Standing on the Left? You Must Be on Vacation
The afternoon rush on Metro is generally more intense than the morning rush, with many commuters galloping through the busiest stations as if they are catching the last train that will ever run. Those running up and down escalators aren't easily categorized. One recent day at Metro Center, a young man scurried down an escalator, followed by several middle-aged men in ties, a disabled woman with a cane and an elderly man with a shock of white hair that bounced with his every step.
Tourists, meanwhile, seem content to stand and be carried by the machinery, oblivious to the stream of regular riders trying to move past them. Mothers load double strollers onto escalators, blocking everyone behind them. Groups of teenagers form circles on the moving steps. A couple of senior citizens from Tiffin, Ohio, stand side by side, holding hands.
"They don't know the rules of engagement," said Mozella Boyd Johnson, 44, a secretary for the District government, whose steady jaunt up the steep Dupont Circle escalator Thursday afternoon came to an abrupt end when she encountered a pair of men -- one carrying a heavy backpack and bedroll -- on a step near the top of the escalator. Johnson was dressed for walking, her feet in white sneakers beneath her pink floral dress, but she just resigned herself to ride the rest of the way.
Recent offenders include 21 fifth-graders from Westview Elementary School near Muncie, Ind., seven New York State Police troopers in gray dress uniforms and the Eichel family of Chapel Hill, N.C.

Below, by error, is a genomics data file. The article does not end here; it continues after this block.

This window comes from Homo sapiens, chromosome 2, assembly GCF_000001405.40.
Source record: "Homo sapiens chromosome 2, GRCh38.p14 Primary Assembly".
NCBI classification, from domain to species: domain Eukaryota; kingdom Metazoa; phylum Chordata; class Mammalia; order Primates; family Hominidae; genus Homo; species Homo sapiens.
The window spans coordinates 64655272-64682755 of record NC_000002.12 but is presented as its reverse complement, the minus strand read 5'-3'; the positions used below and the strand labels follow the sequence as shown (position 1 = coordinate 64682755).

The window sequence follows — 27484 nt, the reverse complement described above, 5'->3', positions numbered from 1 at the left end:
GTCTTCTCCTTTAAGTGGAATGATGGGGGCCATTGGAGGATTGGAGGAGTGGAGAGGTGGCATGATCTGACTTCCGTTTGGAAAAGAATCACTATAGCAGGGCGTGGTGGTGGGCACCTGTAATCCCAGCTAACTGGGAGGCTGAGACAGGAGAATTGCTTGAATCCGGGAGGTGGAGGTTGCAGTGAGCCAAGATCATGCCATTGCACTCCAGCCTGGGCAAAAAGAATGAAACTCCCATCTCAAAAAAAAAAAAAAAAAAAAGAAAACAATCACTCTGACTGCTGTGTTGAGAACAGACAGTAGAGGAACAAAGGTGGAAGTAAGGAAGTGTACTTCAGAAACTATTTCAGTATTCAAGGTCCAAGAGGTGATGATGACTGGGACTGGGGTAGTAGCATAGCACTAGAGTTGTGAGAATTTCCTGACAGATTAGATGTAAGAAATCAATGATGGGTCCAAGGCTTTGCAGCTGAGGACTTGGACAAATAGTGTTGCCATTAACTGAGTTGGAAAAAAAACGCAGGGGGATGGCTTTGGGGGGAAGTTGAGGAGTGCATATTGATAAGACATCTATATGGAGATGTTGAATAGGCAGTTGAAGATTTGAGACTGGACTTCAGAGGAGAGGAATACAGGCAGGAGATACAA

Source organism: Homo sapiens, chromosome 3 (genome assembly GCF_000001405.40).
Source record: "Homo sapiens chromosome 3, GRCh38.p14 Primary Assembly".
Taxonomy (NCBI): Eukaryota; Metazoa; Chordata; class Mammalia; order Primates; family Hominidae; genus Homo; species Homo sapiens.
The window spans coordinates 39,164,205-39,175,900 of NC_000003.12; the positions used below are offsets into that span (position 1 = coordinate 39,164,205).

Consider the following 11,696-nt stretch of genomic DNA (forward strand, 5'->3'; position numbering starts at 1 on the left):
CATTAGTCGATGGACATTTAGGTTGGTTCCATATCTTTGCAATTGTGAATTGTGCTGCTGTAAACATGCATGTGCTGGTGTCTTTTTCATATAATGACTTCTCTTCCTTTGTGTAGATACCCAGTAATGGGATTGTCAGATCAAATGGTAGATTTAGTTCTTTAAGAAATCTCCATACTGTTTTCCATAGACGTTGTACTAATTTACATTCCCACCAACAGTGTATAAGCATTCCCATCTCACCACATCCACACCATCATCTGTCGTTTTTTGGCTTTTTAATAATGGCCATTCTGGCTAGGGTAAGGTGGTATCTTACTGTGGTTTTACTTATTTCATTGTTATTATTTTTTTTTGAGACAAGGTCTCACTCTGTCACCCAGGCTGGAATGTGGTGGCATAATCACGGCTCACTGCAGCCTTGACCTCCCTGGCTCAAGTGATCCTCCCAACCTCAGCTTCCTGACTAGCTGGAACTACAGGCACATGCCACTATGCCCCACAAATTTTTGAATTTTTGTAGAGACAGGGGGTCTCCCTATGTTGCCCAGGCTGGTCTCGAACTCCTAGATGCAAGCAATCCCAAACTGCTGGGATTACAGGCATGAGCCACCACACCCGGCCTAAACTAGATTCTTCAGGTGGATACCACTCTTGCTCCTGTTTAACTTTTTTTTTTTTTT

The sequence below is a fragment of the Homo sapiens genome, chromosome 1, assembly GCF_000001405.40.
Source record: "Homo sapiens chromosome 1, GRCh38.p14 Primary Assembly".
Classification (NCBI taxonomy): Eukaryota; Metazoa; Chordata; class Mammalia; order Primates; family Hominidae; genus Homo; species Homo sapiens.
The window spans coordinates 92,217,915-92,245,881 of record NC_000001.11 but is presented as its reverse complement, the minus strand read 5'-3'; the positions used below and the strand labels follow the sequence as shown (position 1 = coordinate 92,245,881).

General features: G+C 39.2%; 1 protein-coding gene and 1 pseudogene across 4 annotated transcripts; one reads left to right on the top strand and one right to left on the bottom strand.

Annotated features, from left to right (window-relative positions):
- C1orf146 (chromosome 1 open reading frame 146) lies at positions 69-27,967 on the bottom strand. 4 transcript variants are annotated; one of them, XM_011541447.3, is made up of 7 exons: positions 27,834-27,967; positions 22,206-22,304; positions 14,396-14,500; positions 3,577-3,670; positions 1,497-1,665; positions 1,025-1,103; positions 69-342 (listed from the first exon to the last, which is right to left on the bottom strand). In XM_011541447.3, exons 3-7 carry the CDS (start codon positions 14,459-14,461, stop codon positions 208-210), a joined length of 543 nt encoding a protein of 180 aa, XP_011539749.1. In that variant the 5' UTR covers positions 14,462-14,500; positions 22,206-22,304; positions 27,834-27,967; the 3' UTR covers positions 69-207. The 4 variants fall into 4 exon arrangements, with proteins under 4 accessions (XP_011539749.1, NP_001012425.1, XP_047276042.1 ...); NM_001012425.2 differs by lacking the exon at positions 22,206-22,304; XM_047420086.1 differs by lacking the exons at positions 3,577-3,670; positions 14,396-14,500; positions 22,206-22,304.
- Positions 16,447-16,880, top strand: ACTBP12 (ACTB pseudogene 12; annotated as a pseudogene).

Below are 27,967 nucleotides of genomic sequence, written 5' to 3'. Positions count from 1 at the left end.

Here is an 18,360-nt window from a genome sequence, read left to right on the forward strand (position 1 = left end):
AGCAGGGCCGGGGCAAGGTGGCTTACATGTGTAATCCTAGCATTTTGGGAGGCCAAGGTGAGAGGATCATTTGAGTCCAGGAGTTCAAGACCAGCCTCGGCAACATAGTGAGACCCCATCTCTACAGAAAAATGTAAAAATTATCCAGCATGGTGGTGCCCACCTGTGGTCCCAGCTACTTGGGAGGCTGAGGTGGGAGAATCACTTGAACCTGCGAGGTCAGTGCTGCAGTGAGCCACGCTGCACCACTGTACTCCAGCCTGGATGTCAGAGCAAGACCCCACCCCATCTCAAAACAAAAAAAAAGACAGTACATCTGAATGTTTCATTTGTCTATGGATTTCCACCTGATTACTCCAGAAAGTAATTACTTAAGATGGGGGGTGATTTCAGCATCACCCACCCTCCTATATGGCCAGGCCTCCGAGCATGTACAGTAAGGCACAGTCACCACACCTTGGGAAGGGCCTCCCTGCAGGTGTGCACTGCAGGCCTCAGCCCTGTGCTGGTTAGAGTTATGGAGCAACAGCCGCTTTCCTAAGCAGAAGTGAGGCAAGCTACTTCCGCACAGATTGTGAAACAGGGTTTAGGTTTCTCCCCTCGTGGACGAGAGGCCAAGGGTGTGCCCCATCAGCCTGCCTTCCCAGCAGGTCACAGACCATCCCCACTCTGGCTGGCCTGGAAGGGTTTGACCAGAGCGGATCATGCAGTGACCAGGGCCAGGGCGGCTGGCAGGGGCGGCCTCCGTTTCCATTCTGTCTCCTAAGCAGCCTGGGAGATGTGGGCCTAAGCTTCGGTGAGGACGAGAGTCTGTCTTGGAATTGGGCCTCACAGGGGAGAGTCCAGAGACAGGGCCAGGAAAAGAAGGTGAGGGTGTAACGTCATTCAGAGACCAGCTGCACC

"I just didn't think about it," said Jim Eichel, a 57-year-old general contractor, who was standing to the left of his 84-year-old mother on the escalator from the Red Line platform down to the Orange and Blue Line platform at Metro Center at the height of the evening rush Thursday. Startled by an "Excuse me" coming from somewhere behind his shoulder and aided by a tug from his teenage daughter, Eichel tucked himself into a spot on the right side of the escalator.
"I didn't see a sign, did you?" B.J. Harris asked Jenyne Nelson as the two Realtors waited for an Orange Line train at Metro Center. The women, visitors from the U.S. Virgin Islands who were headed to see the new National World War II Memorial, had been scolded moments before by a regular Metro rider for blocking her path on an escalator. "She told us, 'If you're on the left side, please walk,' " Harris said. "I moved over and she said, 'Oh, tourists!' "
Years ago, Metro bolted small metal "Stand to Right" plaques to some escalators but then removed them, concerned that the message was an implicit endorsement of walking, something the transit system officially condemns. "We advocate that people do not walk, for safety reasons," said Goodine, adding that escalators are the place where most injuries occur inside Metro stations. Escalator injuries are declining but are still a major concern, he said.
"Unfortunately, we have this practice, and it's universal," Goodine said. "What are we going to do? Post a pedestrian traffic cop at every escalator? We have to come up with a way to address this, but right now our policy is, to ensure maximum safety, stand, don't run or walk, on the escalators."
Try telling that to Elizabeth Holbrook, 55, a paralegal from Arlington County. One recent afternoon, Holbrook barreled down an escalator at Metro Center, only to pause briefly at a cluster of five 20-somethings. She expertly insinuated herself into an empty space to her right, then to her left, weaving around them, like a running back.
"I've become quite an expert," she said. "I'm just very fleet of foot. Sometimes I say, 'Stand to the right.' Sometimes I just charge."
© 2004 The Washington Post Company
At Metro Center, escalator riders block the left side of the steps, inadvertently keeping walking traffic from passing.
(Bill O'leary -- The Washington Post)
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